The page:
by Gilad Atzmon
Putin and Erdogan have agreed to meet in early August. The tension between Russia and Turkey has gradually dissipated since Putin and Erdogan’s June telephone call. This week Turkish and Russian officials stated that the two administrations have reached a new consensus. The effect of this understanding is that Erdogan is changing its policies toward Syria, Assad and NATO intervention. Turkey may no longer be part of the Syrian crisis, it may as well become elementary to the peace process. Evidence of this shift occurred over a week ago when Turkey began to reinstate its relationship with the Syrian regime.
On Wednesday 13 July, just two days before the attempted coup, The Guardian wrote:
“More than five years into Syria’s civil war, Turkey, the country that has most helped the rebellion against the rule of Bashar al-Assad, has hinted it may move to normalise relations with Damascus.” The Guardian headline read “Syrian rebels stunned as Turkey signals normalisation of Damascus relations.”
We also learned in the last few hours that the Russian government accepts now that the Turkish assault on its Su-24 jets over Syria airspace last year was a clear plot to derail the relationships between the two countries.
This is certainly hopeful news for the region. But it was not necessarily the news NATO, America and Israel wanted.
Did the emerging alliance among Russia, Turkey and possibly Syria lead a few Turkish military leaders to execute a coup? Is it coincidental that the headquarters of the failed coup was at Incirlik Air Base, the Turkish airfield from which the United States and NATO regularly launch airstrikes against the Islamic State? There was also news this week that Incirlik is home to 50 Americans nuclear bombs.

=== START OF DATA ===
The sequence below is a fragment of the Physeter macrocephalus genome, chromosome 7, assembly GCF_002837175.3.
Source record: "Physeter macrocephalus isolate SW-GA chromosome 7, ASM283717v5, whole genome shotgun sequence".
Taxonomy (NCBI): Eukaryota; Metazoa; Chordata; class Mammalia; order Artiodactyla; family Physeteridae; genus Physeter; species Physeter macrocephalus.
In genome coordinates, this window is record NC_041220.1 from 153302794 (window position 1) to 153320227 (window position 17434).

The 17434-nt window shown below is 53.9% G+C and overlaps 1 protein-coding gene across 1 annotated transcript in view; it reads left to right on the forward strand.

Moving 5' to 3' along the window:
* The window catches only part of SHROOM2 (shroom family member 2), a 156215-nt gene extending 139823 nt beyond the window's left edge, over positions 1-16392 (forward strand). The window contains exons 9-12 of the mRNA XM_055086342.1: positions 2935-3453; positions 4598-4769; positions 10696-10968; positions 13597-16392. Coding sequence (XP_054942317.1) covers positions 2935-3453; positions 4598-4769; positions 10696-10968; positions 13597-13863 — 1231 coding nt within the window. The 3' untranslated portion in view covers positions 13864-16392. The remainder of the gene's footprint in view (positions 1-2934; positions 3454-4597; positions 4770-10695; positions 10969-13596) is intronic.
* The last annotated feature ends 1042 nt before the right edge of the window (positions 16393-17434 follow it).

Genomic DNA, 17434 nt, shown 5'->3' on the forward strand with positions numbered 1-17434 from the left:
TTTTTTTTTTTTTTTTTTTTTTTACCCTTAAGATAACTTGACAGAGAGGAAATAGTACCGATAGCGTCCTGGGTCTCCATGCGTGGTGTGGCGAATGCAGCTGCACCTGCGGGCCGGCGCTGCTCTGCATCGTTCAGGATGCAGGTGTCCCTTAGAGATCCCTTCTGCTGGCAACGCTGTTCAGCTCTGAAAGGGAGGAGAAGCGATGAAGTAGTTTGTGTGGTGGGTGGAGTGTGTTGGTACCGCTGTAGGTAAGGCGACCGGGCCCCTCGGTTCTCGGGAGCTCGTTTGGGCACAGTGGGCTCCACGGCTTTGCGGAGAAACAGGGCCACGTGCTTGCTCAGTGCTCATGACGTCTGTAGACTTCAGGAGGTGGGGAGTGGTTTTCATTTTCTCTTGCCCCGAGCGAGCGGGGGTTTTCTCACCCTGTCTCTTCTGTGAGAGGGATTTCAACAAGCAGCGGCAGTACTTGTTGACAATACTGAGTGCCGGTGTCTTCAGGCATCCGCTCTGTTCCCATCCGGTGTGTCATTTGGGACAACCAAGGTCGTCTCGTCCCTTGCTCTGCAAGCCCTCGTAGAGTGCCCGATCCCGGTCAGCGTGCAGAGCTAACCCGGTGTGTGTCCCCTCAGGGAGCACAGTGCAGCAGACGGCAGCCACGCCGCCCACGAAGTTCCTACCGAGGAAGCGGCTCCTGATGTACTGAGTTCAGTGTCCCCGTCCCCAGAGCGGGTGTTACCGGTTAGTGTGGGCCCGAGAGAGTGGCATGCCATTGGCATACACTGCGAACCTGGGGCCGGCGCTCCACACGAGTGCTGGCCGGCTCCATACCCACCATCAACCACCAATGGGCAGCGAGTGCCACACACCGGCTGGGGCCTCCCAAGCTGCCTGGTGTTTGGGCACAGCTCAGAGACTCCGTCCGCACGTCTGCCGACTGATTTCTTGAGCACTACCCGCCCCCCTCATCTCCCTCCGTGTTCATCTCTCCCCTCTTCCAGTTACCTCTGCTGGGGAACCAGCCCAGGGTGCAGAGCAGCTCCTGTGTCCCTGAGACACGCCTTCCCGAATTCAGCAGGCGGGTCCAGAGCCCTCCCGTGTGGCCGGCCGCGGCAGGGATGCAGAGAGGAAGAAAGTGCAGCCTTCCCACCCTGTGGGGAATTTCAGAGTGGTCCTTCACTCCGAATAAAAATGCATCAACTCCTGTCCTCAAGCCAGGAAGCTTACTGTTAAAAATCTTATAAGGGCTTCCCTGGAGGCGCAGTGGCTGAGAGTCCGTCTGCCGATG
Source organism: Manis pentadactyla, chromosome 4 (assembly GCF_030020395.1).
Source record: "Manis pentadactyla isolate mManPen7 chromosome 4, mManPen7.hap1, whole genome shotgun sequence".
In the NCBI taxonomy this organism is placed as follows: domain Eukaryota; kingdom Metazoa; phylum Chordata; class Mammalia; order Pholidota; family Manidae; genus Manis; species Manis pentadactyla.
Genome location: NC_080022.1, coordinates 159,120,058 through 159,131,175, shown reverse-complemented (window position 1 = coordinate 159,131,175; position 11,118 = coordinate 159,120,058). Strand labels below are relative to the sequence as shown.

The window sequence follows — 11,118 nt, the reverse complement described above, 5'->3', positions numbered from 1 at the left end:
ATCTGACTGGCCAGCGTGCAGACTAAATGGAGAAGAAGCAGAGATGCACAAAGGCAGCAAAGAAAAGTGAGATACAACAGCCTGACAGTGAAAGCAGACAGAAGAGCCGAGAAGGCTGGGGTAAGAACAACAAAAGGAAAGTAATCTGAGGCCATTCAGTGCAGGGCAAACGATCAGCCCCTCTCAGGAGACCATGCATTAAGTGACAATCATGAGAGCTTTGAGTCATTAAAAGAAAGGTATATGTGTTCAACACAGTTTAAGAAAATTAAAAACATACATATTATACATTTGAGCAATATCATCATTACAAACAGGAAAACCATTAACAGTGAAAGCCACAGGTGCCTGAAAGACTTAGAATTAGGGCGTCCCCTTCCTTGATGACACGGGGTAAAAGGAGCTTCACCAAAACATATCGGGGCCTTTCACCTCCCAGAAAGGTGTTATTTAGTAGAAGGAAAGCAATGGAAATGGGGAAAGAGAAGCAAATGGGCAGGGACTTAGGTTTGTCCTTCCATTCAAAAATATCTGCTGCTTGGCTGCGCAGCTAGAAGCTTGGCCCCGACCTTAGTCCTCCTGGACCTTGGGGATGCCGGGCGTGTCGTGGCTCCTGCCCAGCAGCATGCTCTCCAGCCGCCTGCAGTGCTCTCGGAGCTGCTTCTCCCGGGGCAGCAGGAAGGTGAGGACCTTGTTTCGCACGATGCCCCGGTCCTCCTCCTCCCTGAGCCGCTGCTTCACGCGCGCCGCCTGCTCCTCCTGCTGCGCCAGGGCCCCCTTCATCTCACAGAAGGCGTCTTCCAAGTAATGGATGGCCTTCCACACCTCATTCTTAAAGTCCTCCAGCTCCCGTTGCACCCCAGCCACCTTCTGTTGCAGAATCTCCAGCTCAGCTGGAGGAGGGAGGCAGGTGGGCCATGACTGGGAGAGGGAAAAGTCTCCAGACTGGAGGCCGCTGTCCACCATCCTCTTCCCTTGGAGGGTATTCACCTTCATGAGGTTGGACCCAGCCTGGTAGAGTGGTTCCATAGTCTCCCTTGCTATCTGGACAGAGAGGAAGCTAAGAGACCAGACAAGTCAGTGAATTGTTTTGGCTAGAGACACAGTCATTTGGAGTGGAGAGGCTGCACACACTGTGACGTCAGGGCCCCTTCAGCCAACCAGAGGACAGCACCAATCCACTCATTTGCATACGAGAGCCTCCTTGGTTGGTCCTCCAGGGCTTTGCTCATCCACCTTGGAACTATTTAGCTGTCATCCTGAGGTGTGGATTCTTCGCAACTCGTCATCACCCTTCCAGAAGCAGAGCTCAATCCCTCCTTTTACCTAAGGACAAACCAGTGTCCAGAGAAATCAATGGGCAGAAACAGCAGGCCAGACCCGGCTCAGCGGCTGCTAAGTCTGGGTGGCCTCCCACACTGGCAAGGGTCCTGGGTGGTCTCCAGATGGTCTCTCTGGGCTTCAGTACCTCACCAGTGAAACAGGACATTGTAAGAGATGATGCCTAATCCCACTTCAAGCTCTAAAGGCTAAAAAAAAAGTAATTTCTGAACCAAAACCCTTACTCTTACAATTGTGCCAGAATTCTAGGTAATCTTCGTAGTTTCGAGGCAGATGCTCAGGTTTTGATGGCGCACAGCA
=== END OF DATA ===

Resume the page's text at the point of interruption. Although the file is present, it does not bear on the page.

Putin and Erdogan share many characteristics. Both leaders are popular and charismatic. Each of them is considered by his own people to be nationalist and patriotic and each operates within a nation that suffers from a long history of political instability and military coups. Both men seem to be original and astute political animals. But neither leader appears to be among the USA/NATO favorites. Both are despised by Zio-cons, the Jewish lobbies and Israel. Some commentators suggest that last Friday’s events in Turkey may be a warning sign for Putin: he may be the next to endure a coup attempt.
This is a strange time for the press. Not a single news outlet is reliable or trustworthy. We are bombarded by a plethora of global propaganda networks. The more news channels we have the less we know. Building a coherent and objective picture of reality or global affairs is pretty much impossible. The networks of progressive activists and commentators recycling ready made sound bites don’t help either. I was shocked to find out this week that a bunch of Assad Western supporters, whom I considered by mistake, well meaning and informed, employed neocon terminology such as ‘Islamists,’ ‘thugs’ and ‘Islamofascist’ to the Turkish people who went to the streets to save their country from a military regime.
As the picture clarifies, it seems that the coup attempt was motivated by the emerging alliance between Turkey and Russia. The possibility that Turkey becomes integral to a peaceful resolution in Syria brings to an end NATO’s interventionist war against the Assad regime. The plotters against Erdogan were desperate to halt such a transition.
An old friend of mine reminded me yesterday of Charles Bukowski’s precious insight: « the problem with the world is that the intelligent people are full of doubts while the stupid ones are full of confidence ».